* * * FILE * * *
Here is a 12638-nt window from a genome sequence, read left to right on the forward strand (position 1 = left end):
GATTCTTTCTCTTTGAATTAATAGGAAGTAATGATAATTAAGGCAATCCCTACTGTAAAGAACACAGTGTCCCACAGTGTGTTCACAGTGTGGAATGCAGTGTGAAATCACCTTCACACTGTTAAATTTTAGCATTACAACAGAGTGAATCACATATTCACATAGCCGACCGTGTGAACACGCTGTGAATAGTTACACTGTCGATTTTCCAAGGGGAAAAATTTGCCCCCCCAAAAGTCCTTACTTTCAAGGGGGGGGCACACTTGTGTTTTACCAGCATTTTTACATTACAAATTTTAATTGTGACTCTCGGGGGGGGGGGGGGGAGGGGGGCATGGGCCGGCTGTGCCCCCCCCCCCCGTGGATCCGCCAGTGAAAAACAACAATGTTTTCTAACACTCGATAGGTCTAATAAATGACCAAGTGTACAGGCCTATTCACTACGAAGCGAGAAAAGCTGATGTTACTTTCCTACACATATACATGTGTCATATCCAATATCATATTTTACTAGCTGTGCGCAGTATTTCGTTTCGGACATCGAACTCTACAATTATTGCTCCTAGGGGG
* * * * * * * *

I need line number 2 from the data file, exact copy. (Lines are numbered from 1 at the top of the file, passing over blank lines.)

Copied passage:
GATTCTTTCTCTTTGAATTAATAGGAAGTAATGATAATTAAGGCAATCCCTACTGTAAAGAACACAGTGTCCCACAGTGTGTTCACAGTGTGGAATGCAGTGTGAAATCACCTTCACACTGTTAAATTTTAGCATTACAACAGAGTGAATCACATATTCACATAGCCGACCGTGTGAACACGCTGTGAATAGTTACACTGTCGATTTTCCAAGGGGAAAAATTTGCCCCCCCAAAAGTCCTTACTTTCAAGGGGGGGGCACACTTGTGTTTTACCAGCATTTTTACATTACAAATTTTAATTGTGACTCTCGGGGGGGGGGGGGGGAGGGGGGCATGGGCCGGCTGTGCCCCCCCCCCCCGTGGATCCGCCAGTGAAAAACAACAATGTTTTCTAACACTCGATAGGTCTAATAAATGACCAAGTGTACAGGCCTATTCACTACGAAGCGAGAAAAGCTGATGTTACTTTCCTACACATATACATGTGTCATATCCAATATCATATTTTACTAGCTGTGCGCAGTATTTCGTTTCGGACATCGAACTCTACAATTATTGCTCCTAGGGGG